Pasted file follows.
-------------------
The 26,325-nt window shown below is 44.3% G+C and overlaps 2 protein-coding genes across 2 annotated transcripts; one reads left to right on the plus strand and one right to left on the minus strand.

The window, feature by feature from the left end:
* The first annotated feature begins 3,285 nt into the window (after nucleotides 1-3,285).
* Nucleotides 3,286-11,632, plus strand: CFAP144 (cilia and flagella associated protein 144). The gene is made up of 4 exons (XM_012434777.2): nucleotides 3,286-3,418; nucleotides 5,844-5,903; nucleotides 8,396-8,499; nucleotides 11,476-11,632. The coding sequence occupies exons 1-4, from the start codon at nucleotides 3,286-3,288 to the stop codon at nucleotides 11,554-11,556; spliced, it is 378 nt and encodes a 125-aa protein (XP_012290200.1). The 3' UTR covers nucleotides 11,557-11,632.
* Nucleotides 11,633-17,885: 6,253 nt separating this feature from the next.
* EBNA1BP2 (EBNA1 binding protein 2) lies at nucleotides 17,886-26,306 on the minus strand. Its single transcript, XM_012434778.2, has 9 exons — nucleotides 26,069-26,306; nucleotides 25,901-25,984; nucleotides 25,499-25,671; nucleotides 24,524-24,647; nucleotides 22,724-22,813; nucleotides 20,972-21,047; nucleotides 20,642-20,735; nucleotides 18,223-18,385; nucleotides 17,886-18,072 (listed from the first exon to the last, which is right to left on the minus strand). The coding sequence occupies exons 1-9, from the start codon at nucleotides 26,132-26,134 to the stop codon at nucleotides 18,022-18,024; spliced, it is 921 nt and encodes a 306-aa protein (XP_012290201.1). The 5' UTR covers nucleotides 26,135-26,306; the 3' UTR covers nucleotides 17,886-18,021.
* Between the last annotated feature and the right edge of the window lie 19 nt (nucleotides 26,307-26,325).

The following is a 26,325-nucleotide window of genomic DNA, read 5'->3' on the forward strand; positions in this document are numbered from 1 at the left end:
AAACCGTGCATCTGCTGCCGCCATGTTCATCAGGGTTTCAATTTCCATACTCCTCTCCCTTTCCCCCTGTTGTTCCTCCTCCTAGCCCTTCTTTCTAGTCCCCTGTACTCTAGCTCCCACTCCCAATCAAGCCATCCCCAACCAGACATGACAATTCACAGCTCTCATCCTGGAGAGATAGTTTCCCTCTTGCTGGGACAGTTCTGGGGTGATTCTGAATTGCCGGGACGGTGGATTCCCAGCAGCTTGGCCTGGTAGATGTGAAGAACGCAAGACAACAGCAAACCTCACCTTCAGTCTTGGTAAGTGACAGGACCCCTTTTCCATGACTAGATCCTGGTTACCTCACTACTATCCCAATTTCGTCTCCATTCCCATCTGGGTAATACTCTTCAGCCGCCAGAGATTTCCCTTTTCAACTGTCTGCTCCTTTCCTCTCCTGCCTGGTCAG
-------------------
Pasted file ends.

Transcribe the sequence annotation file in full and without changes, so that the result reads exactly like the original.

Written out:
The 26,325-nt window shown below is 44.3% G+C and overlaps 2 protein-coding genes across 2 annotated transcripts; one reads left to right on the plus strand and one right to left on the minus strand.

The window, feature by feature from the left end:
* The first annotated feature begins 3,285 nt into the window (after nucleotides 1-3,285).
* Nucleotides 3,286-11,632, plus strand: CFAP144 (cilia and flagella associated protein 144). The gene is made up of 4 exons (XM_012434777.2): nucleotides 3,286-3,418; nucleotides 5,844-5,903; nucleotides 8,396-8,499; nucleotides 11,476-11,632. The coding sequence occupies exons 1-4, from the start codon at nucleotides 3,286-3,288 to the stop codon at nucleotides 11,554-11,556; spliced, it is 378 nt and encodes a 125-aa protein (XP_012290200.1). The 3' UTR covers nucleotides 11,557-11,632.
* Nucleotides 11,633-17,885: 6,253 nt separating this feature from the next.
* EBNA1BP2 (EBNA1 binding protein 2) lies at nucleotides 17,886-26,306 on the minus strand. Its single transcript, XM_012434778.2, has 9 exons — nucleotides 26,069-26,306; nucleotides 25,901-25,984; nucleotides 25,499-25,671; nucleotides 24,524-24,647; nucleotides 22,724-22,813; nucleotides 20,972-21,047; nucleotides 20,642-20,735; nucleotides 18,223-18,385; nucleotides 17,886-18,072 (listed from the first exon to the last, which is right to left on the minus strand). The coding sequence occupies exons 1-9, from the start codon at nucleotides 26,132-26,134 to the stop codon at nucleotides 18,022-18,024; spliced, it is 921 nt and encodes a 306-aa protein (XP_012290201.1). The 5' UTR covers nucleotides 26,135-26,306; the 3' UTR covers nucleotides 17,886-18,021.
* Between the last annotated feature and the right edge of the window lie 19 nt (nucleotides 26,307-26,325).

The following is a 26,325-nucleotide window of genomic DNA, read 5'->3' on the forward strand; positions in this document are numbered from 1 at the left end:
AAACCGTGCATCTGCTGCCGCCATGTTCATCAGGGTTTCAATTTCCATACTCCTCTCCCTTTCCCCCTGTTGTTCCTCCTCCTAGCCCTTCTTTCTAGTCCCCTGTACTCTAGCTCCCACTCCCAATCAAGCCATCCCCAACCAGACATGACAATTCACAGCTCTCATCCTGGAGAGATAGTTTCCCTCTTGCTGGGACAGTTCTGGGGTGATTCTGAATTGCCGGGACGGTGGATTCCCAGCAGCTTGGCCTGGTAGATGTGAAGAACGCAAGACAACAGCAAACCTCACCTTCAGTCTTGGTAAGTGACAGGACCCCTTTTCCATGACTAGATCCTGGTTACCTCACTACTATCCCAATTTCGTCTCCATTCCCATCTGGGTAATACTCTTCAGCCGCCAGAGATTTCCCTTTTCAACTGTCTGCTCCTTTCCTCTCCTGCCTGGTCAG